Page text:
But before we get too deeply into the why and how questions which Hall, Tite and Hedges never asked, particularly after they were advised that to have a reasonably accurate analysis, they needed a swatch at least the size of a man's handkerchief—not a snippet from the corner of the shroud that was 1/2 inch X 3 inches.
In the Museum of the Shroud in Turin, Italy is a 1898 relic which made a lesser known relic more than just a relic. The first relic, a late 19th century plate camera with a Voigtlander precision lens flipped the accepted perception that the medieval relic, the Shroud of Turn ([also referred to by some as the Holy Mandylion of Edessa [or Constantinople]) very likely contained the image of Jesus Christ.
The first official photographer of the Shroud of Turin, pictured on the right, was Secondo Pia. with his Voightlander camera. While the world would not pay attention to the work he did on Oct. 18, 1898 for several years, a series of primitive photographs have now outweighed what appears to be a botched carbon-dating based on the evidence provided by the image itself, which serious investigators are now convinced was neither a fabrication nor a forgery. It appears what Hall, Tite and Hedges radio-carbon tested was not the actually twill linen shroud, but woven patches added to repair damage to the Shroud over the centuries.
Historians seem to agree that the burial cloth was in possession of the Muslim world at least until the siege of Edessa in 1144 AD. Which is strange since the Muslims hated Christians as much as Jews, and when they sacked Christian villages, they always burned their churches, killed the Christian peasants and destroyed every Christian relic they found.
Had the Muslims taken possession of the Shroud, which was revered as the burial cloth of Jesus by the Eastern Orthodox Christians in Edessa, they would have destroyed it after Jerusalem was taken in 637 AD by the Rashidun general, Abu Ubidah. When Jerusalem finally surrendered, Caliphate Umar personally traveled from Medina to Jerusalem to accept its surrender. Umar granted the Christians and Jews in Jerusalem some freedom to worship their God under what is historically known as the Umariyya Covenant in exchange for jizya (an annual income tax levied by the Muslims on all conquered non-Muslims [dimminis].)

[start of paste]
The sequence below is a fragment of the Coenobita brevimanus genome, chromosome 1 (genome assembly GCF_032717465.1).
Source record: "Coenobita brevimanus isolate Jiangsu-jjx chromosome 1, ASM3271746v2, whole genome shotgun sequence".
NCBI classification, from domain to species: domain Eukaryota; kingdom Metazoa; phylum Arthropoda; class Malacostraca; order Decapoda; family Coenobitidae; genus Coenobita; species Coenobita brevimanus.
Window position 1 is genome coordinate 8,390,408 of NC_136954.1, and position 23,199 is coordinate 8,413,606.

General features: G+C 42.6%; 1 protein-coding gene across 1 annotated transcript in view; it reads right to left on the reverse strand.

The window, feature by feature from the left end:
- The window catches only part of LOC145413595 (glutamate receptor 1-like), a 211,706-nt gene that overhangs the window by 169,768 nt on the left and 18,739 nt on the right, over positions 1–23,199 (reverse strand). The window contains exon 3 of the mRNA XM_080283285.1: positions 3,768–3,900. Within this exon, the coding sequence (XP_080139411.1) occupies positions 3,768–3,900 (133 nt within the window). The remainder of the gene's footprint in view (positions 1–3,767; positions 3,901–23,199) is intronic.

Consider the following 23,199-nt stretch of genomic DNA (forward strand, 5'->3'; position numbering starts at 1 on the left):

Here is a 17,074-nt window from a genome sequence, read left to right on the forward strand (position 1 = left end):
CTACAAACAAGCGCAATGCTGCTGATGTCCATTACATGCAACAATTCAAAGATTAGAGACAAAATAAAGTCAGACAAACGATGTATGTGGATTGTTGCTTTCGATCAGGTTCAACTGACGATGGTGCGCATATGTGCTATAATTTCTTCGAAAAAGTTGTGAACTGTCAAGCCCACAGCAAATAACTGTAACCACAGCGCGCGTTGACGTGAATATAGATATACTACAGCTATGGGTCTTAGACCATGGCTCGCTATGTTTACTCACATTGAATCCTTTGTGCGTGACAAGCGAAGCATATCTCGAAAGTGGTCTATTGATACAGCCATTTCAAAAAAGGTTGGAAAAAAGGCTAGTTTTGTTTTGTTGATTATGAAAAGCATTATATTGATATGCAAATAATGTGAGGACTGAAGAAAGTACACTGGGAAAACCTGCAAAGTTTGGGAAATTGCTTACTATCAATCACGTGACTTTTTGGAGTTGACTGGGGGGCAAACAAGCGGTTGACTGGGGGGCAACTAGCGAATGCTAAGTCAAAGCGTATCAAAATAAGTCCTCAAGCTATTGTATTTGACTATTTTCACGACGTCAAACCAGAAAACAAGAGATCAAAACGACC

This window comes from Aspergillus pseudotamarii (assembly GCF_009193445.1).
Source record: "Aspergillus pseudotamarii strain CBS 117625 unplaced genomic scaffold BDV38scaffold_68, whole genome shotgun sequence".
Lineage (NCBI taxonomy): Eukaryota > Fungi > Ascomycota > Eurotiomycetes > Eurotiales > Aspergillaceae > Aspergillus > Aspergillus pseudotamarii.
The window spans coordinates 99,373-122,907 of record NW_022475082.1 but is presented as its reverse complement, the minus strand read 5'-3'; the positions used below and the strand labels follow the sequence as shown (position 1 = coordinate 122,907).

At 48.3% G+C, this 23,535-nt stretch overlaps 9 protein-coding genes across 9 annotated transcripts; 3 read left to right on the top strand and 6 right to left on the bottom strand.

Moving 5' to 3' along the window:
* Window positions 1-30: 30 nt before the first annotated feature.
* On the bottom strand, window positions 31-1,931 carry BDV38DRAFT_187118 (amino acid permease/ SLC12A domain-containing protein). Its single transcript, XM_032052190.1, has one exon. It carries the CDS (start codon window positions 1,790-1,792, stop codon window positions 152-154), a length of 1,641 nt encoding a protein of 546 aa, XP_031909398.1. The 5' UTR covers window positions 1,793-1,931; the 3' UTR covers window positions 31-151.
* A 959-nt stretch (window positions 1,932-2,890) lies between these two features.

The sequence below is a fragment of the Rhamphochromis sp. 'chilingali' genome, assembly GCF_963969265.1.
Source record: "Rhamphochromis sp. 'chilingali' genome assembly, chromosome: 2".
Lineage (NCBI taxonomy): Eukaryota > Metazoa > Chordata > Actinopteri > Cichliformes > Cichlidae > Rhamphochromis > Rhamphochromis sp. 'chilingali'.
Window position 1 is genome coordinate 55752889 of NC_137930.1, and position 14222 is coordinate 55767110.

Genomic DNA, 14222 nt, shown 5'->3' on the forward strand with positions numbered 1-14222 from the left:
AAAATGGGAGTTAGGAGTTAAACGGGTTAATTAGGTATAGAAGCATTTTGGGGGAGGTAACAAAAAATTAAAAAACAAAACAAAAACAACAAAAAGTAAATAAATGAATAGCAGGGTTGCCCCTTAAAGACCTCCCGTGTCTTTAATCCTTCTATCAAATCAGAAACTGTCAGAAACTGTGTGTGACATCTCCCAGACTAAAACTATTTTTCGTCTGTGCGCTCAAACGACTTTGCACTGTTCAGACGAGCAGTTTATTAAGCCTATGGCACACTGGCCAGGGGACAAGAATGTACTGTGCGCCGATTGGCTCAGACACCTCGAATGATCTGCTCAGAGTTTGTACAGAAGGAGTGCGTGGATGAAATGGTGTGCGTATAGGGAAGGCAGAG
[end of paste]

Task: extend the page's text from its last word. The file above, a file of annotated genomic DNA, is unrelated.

The freedom to worship God was contingent upon obedience to the laws and ordinances of Islam. While there is absolutely no evidence to substantiate it, I am nevertheless convinced that the Shroud never left Jerusalem from around 32 AD until after the deaths of Peter and James in 65AD. I believe that because while the linen cloth was revered by those of the Christian faith, when the persecution of Christians by Nero began in 64 AD, there is no further record of anyone seeing the Shroud until the 13th century—after the Fourth Crusade when it became the possession of Geoffroy de Charney I, the Templar Knight, sometime between 1202 and 1204 AD.
I believe, without evidence to prove it, that the Shroud remained hidden in the catacombs beneath Jerusalem in an earthen jar, probably until the stoning death of James, the half-brother of Jesus and the head of the Christian church since 33 AD and the crucifixion of Peter that same year, 65 AD. Sometime later the Shroud of Christ appeared in Edessa (a Christian city-state surrounded by Muslim countries) and, for a while, it was called "the cloth of Edessa." In 944 AD, Emperor Romanus of Constantinople sent his army to Edessa specifically to seize the Shroud (still referred to as the Cloth of Edessa or the Edessa Cloth). When Constantinople came under siege by the Turks, the Shroud, now sealed in earthen pottery was hidden until it was found by the Knights Templar.
This walk down history's memory lane was made necessary by the Oct. 13, 1986 examination of the Shroud by Hall, Tite and Hedges, but specifically by Oxford's atheist Edward Hall, an agnostical proponent of evolution. Hall used radio-carbon dating as a means to discredit creationism which he thought was bogus hocus pocus. Hall's view were the dominant view of the radio-carbon dating team not just because he was the team leader or "expert" in radio-carbon dating," but because he was an extremely influential millionaire who possessed the ability to sway the media if his teammates did not publicly agreed with him.